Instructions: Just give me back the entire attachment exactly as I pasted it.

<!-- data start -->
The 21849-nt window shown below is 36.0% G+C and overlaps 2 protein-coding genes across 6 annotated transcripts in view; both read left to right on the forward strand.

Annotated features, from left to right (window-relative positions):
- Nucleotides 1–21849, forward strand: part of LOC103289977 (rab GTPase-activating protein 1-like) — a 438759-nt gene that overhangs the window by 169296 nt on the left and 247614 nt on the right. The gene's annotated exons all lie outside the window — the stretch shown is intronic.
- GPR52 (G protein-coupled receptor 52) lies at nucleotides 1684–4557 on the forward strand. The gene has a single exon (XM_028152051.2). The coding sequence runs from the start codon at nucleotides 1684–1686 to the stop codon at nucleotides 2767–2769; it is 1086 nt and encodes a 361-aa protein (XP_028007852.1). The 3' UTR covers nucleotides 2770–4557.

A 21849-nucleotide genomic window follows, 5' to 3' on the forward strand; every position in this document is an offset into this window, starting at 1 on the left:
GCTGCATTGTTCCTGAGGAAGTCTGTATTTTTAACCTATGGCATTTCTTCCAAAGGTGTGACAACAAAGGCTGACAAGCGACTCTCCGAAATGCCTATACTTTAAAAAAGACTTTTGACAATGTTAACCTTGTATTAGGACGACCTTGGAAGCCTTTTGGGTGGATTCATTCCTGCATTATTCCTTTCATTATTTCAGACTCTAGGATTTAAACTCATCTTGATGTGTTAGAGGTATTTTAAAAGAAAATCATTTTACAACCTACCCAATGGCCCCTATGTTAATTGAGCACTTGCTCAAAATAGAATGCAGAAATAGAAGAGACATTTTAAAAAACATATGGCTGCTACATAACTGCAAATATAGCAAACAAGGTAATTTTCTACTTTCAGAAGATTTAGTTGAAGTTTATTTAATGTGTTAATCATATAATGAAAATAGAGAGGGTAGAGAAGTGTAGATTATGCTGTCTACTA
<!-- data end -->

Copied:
The 21849-nt window shown below is 36.0% G+C and overlaps 2 protein-coding genes across 6 annotated transcripts in view; both read left to right on the forward strand.

Annotated features, from left to right (window-relative positions):
- Nucleotides 1–21849, forward strand: part of LOC103289977 (rab GTPase-activating protein 1-like) — a 438759-nt gene that overhangs the window by 169296 nt on the left and 247614 nt on the right. The gene's annotated exons all lie outside the window — the stretch shown is intronic.
- GPR52 (G protein-coupled receptor 52) lies at nucleotides 1684–4557 on the forward strand. The gene has a single exon (XM_028152051.2). The coding sequence runs from the start codon at nucleotides 1684–1686 to the stop codon at nucleotides 2767–2769; it is 1086 nt and encodes a 361-aa protein (XP_028007852.1). The 3' UTR covers nucleotides 2770–4557.

A 21849-nucleotide genomic window follows, 5' to 3' on the forward strand; every position in this document is an offset into this window, starting at 1 on the left:
GCTGCATTGTTCCTGAGGAAGTCTGTATTTTTAACCTATGGCATTTCTTCCAAAGGTGTGACAACAAAGGCTGACAAGCGACTCTCCGAAATGCCTATACTTTAAAAAAGACTTTTGACAATGTTAACCTTGTATTAGGACGACCTTGGAAGCCTTTTGGGTGGATTCATTCCTGCATTATTCCTTTCATTATTTCAGACTCTAGGATTTAAACTCATCTTGATGTGTTAGAGGTATTTTAAAAGAAAATCATTTTACAACCTACCCAATGGCCCCTATGTTAATTGAGCACTTGCTCAAAATAGAATGCAGAAATAGAAGAGACATTTTAAAAAACATATGGCTGCTACATAACTGCAAATATAGCAAACAAGGTAATTTTCTACTTTCAGAAGATTTAGTTGAAGTTTATTTAATGTGTTAATCATATAATGAAAATAGAGAGGGTAGAGAAGTGTAGATTATGCTGTCTACTA